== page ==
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Home » Eclipse Projects » Eclipse Titan » Message segmentation in the legacy TCP test port
Message segmentation in the legacy TCP test port [message #1806008] Tue, 30 April 2019 10:59
Elemer Lelik is currently offline Elemer LelikFriend
Messages: 1060
Registered: January 2015
Senior Member
Dear all,


we have seen how message segmentation is handled in the IPL4 test port used in TCP mode in a previous post:
Message segmentation in the IPL4 test port used in TCP mode
https://www.eclipse.org/forums/index.php/t/1098375/

In summary, each protocol module using this port will have to have a length calculation function that will have to be registered
as a callback function to the port. When receiving a TCP stream, the port will use this calback to determine
if a complete message can be extracted.

In general, calculating the message length falls into the area of responsibility of the protocol layer using TCP as transport.

If one wonders how does this work in the early implementation of the TCP test port
https://github.com/eclipse/titan.TestPorts.TCPasp

will see that the port deploys a less flexible logic to calculate message limits: information regarding message length has to be supplied in the config file, in form of the following parameters:
( see port documentation)

packet_hdr_length_offset (O)

If there is a protocol above TCP this parameter can be used to specify the offset (in bytes) in the protocol header where the length field starts. This parameter is optional, but should be used together with packet_hdr_nr_bytes_in_length, packet_hdr_byte_order, packet_hdr_length_value_offset and packet_hdr_length_multiplier. These parameters are used to wait for a complete upper layer protocol message by the test port.

packet_hdr_nr_bytes_in_length (O)

If there is a protocol above TCP this parameter can be used to specify the length of the length field (in bytes) in the protocol header. This parameter is optional, but must be used together with packet_hdr_length_offset, packet_hdr_byte_order, packet_hdr_length_value_offset and packet_hdr_length_multiplier. These parameters are used to wait for a complete upper layer protocol message by the test port.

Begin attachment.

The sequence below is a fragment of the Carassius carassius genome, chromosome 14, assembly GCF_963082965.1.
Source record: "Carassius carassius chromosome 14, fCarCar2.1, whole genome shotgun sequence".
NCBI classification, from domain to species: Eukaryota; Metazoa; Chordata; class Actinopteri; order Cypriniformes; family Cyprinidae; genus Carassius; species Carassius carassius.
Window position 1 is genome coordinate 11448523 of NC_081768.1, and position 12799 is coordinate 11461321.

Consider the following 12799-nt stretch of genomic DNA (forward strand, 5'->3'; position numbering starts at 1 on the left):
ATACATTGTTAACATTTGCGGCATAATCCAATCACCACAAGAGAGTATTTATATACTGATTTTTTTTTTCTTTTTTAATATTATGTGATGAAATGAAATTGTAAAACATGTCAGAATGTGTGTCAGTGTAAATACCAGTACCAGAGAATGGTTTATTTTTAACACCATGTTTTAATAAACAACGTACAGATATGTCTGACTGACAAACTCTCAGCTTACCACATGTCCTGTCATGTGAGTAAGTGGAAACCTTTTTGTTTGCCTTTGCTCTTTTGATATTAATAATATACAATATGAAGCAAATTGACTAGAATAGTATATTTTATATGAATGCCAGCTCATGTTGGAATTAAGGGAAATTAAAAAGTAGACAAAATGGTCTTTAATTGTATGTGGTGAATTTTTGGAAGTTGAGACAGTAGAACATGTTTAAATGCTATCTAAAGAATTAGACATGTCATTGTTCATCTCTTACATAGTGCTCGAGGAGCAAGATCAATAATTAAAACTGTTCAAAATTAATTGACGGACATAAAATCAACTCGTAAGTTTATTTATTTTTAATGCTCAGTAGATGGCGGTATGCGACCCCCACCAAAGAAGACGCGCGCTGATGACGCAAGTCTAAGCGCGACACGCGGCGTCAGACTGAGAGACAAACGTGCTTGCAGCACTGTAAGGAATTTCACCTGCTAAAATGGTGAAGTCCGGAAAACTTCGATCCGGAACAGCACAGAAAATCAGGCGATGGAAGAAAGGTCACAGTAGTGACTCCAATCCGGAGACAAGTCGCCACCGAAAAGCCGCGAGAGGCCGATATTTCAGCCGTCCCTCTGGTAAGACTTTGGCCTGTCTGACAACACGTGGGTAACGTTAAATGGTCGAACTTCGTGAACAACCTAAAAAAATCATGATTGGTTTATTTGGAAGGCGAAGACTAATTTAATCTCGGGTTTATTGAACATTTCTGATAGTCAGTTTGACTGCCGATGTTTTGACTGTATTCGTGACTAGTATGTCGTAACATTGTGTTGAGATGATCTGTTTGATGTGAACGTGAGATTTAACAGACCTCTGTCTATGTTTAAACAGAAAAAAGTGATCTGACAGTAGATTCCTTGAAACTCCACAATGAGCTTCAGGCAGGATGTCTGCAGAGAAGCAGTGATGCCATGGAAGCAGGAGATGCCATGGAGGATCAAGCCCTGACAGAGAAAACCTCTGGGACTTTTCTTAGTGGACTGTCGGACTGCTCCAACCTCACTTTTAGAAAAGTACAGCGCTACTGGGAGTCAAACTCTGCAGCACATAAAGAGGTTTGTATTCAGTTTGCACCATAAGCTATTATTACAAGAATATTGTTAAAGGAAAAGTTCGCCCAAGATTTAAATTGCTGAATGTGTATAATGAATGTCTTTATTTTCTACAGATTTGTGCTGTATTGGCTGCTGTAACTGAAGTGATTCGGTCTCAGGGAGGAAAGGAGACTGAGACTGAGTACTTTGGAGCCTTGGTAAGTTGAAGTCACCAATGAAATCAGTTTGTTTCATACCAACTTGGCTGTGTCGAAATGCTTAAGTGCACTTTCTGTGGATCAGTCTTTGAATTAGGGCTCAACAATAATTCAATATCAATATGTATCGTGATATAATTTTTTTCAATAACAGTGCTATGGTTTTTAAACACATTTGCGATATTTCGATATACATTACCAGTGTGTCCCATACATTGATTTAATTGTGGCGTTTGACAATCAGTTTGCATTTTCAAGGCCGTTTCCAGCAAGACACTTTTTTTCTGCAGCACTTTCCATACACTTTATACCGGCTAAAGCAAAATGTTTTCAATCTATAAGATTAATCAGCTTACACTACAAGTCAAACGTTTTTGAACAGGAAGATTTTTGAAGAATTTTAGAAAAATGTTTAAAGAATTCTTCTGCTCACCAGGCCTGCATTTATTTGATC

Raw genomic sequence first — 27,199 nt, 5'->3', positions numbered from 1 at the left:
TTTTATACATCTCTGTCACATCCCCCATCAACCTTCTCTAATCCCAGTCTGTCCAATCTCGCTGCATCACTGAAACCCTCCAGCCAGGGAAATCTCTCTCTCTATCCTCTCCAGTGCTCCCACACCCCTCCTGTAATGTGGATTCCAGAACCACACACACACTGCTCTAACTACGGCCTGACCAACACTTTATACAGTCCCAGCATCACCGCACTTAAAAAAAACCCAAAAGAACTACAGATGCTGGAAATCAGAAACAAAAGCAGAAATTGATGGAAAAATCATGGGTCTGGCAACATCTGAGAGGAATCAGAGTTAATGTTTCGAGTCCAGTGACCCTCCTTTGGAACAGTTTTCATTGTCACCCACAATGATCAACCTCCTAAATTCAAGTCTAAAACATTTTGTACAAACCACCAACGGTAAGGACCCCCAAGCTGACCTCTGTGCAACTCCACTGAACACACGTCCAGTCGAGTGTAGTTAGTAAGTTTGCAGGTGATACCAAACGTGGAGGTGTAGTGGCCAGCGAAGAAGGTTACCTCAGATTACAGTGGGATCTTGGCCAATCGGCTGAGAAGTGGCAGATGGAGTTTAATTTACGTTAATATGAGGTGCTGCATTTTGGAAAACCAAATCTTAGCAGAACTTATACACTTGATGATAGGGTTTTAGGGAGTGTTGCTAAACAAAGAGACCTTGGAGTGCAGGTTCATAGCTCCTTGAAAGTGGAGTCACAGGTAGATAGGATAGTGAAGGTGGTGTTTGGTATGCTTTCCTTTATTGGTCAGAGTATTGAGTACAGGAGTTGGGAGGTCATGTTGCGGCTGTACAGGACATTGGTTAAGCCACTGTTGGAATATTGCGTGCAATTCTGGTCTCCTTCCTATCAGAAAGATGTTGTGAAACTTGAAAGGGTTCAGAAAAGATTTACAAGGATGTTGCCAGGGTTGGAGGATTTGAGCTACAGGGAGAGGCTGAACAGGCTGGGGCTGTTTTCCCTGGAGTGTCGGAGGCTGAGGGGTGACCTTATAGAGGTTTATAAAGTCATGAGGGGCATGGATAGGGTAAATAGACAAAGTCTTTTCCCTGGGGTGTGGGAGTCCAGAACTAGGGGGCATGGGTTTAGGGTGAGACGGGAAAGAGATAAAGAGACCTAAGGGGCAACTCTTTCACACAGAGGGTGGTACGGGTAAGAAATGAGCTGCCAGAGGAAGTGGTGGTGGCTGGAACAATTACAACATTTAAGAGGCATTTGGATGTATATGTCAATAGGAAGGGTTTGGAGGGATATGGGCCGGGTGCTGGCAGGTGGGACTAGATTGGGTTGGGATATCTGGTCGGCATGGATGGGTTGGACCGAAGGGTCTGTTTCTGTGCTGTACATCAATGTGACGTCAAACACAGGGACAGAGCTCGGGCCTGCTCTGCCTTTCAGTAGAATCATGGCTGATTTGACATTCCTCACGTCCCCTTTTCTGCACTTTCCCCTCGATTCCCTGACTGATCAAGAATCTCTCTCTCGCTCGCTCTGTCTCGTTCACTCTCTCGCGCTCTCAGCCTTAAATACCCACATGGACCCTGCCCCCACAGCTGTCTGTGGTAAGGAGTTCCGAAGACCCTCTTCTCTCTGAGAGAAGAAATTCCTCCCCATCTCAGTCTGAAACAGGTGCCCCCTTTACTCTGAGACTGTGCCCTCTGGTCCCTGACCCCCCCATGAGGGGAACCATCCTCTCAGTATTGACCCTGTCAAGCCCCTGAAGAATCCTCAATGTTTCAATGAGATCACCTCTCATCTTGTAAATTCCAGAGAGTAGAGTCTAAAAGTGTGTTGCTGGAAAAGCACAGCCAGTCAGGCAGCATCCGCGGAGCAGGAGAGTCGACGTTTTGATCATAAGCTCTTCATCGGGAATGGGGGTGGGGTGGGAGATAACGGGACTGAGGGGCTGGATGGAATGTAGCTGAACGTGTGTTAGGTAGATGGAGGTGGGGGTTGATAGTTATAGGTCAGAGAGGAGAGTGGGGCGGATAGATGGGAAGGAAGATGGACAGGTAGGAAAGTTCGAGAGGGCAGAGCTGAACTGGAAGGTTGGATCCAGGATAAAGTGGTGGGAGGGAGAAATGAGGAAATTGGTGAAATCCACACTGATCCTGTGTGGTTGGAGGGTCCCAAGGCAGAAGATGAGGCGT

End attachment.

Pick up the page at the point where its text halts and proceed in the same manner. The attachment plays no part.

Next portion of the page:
packet_hdr_byte_order (O)

If there is a protocol above TCP this parameter can be used to specify the byte order of the protocol. The possible values are: "MSB" or "LSB".

"MSB" is the default value.

This parameter is optional, but should be used together with packet_hdr_length_offset, packet_hdr_nr_bytes_in_length, packet_hdr_length_value_offset and packet_hdr_length_multiplier. These parameters are used to wait for a complete upper layer protocol message by the test port.

packet_hdr_length_value_offset (O)

If there is a protocol above TCP this parameter can be used to specify the offset (in bytes) of the value length which is added for the length decoded from the message. This parameter is optional, but should be used together with packet_hdr_length_offset, packet_hdr_nr_bytes_in_length, packet_hdr_byte_order and packet_hdr_length_multiplier. These parameters are used to wait for a complete upper layer protocol message by the test port.

packet_hdr_length_multiplier (O)`

If there is a protocol above TCP this parameter can be used to specify the multiplier of the decoded_length_

"1" is the default value.

This parameter is optional, but should be used together with packet_hdr_length_offset, packet_hdr_nr_bytes_in_length, packet_hdr_byte_order and packet_hdr_length_value_offset. These parameters are used to wait for a complete upper layer protocol message by the test port.

Example
Let's see how we could calculate the real message length using the previously introduced parameters:
real_length = packet_hdr_length_multiplier x decoded_length + packet_hdr_length_value_offset,

where decoded_length is calculated from the length field in the message and real_length is the real message length.

If we set the parameters as follows:
packet_hdr_length_offset := "2";
packet_hdr_nr_bytes_in_length := "2";
packet_hdr_byte_order := "MSB";
packet_hdr_length_value_offset  :=  "2";
packet_hdr_length_multiplier := "3";

and the following message arrives from the SUT:
message = 'AAAA**0002**BBBBBBBBCCCC**0002**DDDDDDDD'O

the decoded_length = "2" because the value starts from the 3rd octet while header length offset is 2 octets, the number of bytes in the header is 2 octets and the byte order is MSB. The multiplier is 3 and the value offset is 2 so real_length = "2 x 3 + 2 = 8".

We can see that two messages arrived together and the test port will split them into the following messages:
message1 = 'AAAA0002BBBBBBBB'O
message2 = 'CCCC0002DDDDDDDD'O



I hope this clarifies the issue of message segmentation for those using the legacy implementation of the TCP test port.


Best regards
Elemer
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